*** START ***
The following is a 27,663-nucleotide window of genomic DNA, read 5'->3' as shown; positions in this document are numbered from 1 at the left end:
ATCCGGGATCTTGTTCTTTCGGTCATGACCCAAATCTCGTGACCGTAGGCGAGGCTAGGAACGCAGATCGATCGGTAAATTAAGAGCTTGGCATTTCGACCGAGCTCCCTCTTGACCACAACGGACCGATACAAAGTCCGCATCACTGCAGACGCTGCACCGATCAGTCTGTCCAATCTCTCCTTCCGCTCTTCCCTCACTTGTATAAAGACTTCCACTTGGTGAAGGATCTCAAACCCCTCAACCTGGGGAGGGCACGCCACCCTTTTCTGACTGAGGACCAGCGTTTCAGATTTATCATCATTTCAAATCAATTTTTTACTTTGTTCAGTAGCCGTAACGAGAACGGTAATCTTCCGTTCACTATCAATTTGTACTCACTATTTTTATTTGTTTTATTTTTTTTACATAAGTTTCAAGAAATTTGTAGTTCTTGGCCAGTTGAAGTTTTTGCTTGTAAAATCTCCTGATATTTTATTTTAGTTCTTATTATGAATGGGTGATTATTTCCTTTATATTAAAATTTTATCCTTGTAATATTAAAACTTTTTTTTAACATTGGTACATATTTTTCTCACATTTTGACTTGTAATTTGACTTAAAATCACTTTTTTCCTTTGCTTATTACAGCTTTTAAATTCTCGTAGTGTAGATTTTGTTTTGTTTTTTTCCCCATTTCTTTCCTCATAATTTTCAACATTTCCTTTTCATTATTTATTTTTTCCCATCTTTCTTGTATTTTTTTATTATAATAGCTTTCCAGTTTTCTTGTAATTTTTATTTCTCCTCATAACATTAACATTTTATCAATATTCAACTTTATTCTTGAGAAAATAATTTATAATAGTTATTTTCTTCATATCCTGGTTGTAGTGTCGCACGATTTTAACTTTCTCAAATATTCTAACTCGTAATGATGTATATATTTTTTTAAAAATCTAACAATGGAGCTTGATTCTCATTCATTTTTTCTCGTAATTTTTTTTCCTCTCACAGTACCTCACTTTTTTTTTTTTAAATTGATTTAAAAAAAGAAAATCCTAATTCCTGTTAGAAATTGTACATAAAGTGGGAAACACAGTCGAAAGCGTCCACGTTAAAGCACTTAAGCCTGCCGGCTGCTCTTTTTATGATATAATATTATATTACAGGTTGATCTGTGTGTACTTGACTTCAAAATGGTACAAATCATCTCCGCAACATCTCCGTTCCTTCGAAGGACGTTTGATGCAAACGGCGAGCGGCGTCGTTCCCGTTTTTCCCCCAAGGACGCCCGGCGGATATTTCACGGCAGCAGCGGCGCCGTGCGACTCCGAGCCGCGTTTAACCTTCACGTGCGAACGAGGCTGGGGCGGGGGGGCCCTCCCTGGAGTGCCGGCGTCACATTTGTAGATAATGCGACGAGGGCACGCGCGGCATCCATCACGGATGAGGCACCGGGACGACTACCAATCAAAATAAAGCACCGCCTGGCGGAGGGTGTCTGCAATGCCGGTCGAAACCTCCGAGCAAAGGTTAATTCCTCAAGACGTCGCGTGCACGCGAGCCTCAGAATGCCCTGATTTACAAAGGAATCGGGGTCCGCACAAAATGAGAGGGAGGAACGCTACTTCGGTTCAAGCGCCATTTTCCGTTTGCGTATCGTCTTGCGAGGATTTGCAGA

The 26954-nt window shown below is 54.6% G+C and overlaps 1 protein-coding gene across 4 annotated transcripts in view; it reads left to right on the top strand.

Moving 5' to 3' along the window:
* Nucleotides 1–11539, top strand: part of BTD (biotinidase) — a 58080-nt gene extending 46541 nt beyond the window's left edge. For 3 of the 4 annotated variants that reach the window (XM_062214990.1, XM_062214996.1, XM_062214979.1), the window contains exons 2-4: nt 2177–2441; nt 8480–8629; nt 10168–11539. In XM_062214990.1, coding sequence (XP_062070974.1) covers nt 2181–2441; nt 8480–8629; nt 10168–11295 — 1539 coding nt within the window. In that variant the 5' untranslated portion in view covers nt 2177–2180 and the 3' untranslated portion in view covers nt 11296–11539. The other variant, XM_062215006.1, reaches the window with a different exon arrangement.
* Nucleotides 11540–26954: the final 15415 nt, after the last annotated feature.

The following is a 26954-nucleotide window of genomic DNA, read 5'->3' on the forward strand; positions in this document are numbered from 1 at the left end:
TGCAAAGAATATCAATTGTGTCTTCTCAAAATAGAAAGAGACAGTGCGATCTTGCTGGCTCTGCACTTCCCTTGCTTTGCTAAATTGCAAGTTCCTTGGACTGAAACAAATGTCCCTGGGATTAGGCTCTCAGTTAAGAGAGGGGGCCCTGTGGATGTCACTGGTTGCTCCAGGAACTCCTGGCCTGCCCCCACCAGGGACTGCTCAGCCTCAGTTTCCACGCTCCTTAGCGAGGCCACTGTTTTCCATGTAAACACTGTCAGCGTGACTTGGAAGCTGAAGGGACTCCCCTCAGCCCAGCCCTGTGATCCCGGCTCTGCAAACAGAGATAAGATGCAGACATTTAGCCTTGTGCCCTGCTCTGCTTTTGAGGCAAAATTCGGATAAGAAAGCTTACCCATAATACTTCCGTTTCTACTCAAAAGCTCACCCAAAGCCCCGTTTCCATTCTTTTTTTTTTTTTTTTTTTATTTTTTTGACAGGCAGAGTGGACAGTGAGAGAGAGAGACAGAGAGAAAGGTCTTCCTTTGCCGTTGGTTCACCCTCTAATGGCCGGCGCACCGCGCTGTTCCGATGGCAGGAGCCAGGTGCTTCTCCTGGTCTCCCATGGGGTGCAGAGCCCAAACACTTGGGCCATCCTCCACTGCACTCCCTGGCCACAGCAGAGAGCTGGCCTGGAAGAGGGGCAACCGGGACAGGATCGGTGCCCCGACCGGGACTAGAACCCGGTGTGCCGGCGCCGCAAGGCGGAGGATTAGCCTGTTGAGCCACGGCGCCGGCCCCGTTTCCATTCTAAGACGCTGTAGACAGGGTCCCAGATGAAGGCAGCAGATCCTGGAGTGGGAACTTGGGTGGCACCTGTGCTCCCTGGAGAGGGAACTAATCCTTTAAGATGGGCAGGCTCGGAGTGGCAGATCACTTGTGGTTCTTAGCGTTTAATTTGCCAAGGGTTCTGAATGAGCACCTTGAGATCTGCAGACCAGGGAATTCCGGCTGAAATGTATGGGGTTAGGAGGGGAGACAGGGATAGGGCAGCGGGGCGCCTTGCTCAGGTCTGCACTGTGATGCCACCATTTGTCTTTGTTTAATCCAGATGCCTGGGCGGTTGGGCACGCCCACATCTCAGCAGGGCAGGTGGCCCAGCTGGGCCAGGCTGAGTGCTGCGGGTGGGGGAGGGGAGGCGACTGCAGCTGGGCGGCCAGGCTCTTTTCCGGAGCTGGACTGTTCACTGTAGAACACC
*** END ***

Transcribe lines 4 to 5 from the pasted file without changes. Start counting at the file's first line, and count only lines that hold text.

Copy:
Moving 5' to 3' along the window:
* Nucleotides 1–11539, top strand: part of BTD (biotinidase) — a 58080-nt gene extending 46541 nt beyond the window's left edge. For 3 of the 4 annotated variants that reach the window (XM_062214990.1, XM_062214996.1, XM_062214979.1), the window contains exons 2-4: nt 2177–2441; nt 8480–8629; nt 10168–11539. In XM_062214990.1, coding sequence (XP_062070974.1) covers nt 2181–2441; nt 8480–8629; nt 10168–11295 — 1539 coding nt within the window. In that variant the 5' untranslated portion in view covers nt 2177–2180 and the 3' untranslated portion in view covers nt 11296–11539. The other variant, XM_062215006.1, reaches the window with a different exon arrangement.